(This post is part of a series of posts covering Christmas-themed anime episodes. For more posts like these, check out the 12 Days of Anime tag.)
If you were to gather a hundred anime fans in one room and ask them what their favourite Christmas episode in anime is, chances are most of them would respond with Toradora. This is no surprise. Toradora is a popular anime, and the Christmas episode (episode 19) is a giant wrecking ball of FEELS.
What makes the final moments of this episode so effective is how carefully and meticulously the emotions are built up over the course of three episodes. It all starts so innocuously. Our protagonists arrange a Christmas party, and while Ryuuji is hoping to use that as an opportunity to patch things up with Minori, she’s been refusing his approaches. But this all vanishes from Ryuuji’s mind as he realises that it’s Taiga who needs his company and support the most during Christmas Eve. The choice he makes is one that causes heartbreak to both Taiga and Minori.
This is the culmination of a love triangle and at this point, Toradora makes no effort to restrain itself. It’s easier to accept the high running emotions, though, when the relationships between the characters are depicted with nuanced detail. There’s never any doubt that Ryuuji and Taiga care about each other deeply, but theirs is by no means a static relationship. As Taiga changes and becomes more self-reflective, Ryuuji is left clinging to their old dynamic where he is the one who must take of her. But this, as Ami points out, is a farce. Taiga and Ryuuji are both lying to themselves by pretending their friendship will remain the same forever.
This is why the moment when Ryuuji pretends to be Santa for Taiga hurts as much as it heals. Ryuuji chooses to be with Taiga – he understands her, he knows her. But just being there for her is no longer what Taiga needs from him. He doesn’t get this, though, perhaps willfully so. That’s why Taiga is so pained by the realisation that she loves him romantically.
If there was ever a moment where Toradora, in all of its silliness and theatrics*, manages to hit upon something resembling genuine human truth, it’s in the pathos between that exists between two people who are more than friends but not quite lovers. It’s not as if Taiga chooses to fall in love with Ryuuji. I think if she had it her way, she’d have an untainted platonic friendship with him forever – but relationships don’t really work out like that. People don’t remain frozen in time. Even if Ryuuji did not have his crush on Minori, I think Taiga would have had immense difficulty being honest with her feelings. Because feelings of love are scary – they feel like a betrayal of everything friendship stands for.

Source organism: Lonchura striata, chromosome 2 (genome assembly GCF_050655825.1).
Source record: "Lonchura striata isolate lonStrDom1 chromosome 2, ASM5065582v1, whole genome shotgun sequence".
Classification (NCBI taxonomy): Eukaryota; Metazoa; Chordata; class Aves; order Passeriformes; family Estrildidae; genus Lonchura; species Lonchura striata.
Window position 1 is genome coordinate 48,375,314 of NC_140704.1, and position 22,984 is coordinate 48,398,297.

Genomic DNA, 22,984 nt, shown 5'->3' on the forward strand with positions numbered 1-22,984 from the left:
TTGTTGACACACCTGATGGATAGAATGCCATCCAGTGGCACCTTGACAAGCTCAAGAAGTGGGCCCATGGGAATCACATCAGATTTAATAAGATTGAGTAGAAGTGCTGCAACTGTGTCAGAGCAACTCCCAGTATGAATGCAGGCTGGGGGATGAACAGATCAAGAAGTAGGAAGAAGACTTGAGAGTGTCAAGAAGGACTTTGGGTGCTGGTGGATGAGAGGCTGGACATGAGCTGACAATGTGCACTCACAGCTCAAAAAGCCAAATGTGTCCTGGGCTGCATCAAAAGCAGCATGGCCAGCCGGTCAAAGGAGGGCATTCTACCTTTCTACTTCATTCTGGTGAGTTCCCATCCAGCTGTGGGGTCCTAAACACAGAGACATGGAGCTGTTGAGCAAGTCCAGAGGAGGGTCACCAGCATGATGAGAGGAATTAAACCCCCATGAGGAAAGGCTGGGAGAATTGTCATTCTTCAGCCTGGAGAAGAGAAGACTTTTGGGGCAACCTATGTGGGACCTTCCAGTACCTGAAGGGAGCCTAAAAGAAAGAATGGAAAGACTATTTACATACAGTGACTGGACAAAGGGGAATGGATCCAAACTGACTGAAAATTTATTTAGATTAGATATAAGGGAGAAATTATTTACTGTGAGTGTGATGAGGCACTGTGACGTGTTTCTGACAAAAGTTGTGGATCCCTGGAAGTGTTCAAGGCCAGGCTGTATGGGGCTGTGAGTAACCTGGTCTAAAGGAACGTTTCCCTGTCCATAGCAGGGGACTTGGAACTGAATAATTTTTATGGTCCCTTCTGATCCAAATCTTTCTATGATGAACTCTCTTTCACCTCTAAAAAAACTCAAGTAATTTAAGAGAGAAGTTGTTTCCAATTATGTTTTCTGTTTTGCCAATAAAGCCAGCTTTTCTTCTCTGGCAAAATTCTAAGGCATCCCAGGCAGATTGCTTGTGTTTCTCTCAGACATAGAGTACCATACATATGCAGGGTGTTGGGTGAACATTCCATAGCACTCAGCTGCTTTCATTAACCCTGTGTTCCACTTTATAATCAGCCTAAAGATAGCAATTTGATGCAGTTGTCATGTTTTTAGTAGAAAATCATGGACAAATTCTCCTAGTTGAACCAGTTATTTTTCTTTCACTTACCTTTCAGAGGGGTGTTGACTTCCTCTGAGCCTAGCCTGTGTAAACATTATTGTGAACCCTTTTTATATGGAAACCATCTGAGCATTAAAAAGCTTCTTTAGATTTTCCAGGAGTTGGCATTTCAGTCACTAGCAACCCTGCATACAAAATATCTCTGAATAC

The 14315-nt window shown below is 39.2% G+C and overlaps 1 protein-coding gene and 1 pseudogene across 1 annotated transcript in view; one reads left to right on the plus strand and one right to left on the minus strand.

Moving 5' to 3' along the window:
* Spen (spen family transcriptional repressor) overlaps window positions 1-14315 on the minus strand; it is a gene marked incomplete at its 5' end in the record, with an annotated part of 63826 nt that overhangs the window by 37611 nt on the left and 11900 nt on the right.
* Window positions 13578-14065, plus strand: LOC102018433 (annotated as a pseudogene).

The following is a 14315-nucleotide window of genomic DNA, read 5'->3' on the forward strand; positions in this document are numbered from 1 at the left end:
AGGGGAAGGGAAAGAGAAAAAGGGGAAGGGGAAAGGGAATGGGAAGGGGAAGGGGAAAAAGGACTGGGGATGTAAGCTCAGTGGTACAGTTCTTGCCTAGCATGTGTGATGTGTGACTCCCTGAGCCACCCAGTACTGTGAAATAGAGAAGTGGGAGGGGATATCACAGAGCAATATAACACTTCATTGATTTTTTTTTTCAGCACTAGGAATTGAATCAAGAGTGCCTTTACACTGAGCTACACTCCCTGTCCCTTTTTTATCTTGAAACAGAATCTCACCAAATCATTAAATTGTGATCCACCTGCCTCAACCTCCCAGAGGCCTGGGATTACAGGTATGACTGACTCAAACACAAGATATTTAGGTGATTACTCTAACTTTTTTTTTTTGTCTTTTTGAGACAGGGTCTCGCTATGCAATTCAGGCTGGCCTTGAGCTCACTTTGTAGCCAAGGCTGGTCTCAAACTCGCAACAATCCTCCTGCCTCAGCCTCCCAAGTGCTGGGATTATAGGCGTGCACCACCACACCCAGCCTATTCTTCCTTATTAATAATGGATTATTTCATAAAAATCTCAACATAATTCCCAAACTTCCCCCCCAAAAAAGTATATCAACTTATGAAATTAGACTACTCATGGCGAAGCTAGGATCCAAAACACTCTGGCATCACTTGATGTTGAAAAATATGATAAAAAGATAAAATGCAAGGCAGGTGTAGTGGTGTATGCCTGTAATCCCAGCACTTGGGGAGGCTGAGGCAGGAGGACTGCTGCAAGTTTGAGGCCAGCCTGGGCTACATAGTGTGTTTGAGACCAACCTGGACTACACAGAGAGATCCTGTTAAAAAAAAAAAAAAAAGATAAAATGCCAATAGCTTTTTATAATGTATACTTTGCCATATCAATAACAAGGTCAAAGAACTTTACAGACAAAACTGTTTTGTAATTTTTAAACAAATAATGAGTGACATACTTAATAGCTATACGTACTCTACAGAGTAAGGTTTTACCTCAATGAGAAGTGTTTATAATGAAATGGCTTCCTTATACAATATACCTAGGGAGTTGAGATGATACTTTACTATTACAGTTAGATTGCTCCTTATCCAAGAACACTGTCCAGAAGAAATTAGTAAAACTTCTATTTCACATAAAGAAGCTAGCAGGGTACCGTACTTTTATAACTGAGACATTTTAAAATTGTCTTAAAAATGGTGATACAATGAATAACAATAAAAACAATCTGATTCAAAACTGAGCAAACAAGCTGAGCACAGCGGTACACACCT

What makes all of this even worse is when Minori, realising Taiga’s feelings, puts her own crush on Ryuuji aside and decides to reject him. Maybe it’s an attempt at being selfless for her friend’s sake, but there’s something comforting about not being forced to face one’s romantic feelings. As much as it hurts Minori to turn her back on Ryuuji, I think a part of her is relieved as well. It’s not such a hard decision to make because it’s the “right” one.
The night ends on a strong note of ambivalence. Nobody is sure about how they feel about each other now. And it hurts, oh it hurts so much.
The kicker to all this misery is the cheerful Christmas song that plays at the end. As much as these characters are all hurting over the choices they made that day, it’s still Christmas. It’s another chapter in their bright, sparkling youths – a day I’m sure they’ll look back on with a wistful smile.
“What happy fools we were, back when everything meant so much!”
* Of course, I like Toradora very much, but it’s a very idealised and larger than life depiction of high school and growing up. Just writing this post made me feel strangely nostalgic over something I never even experienced personally. See also: my post on Honey and Clover.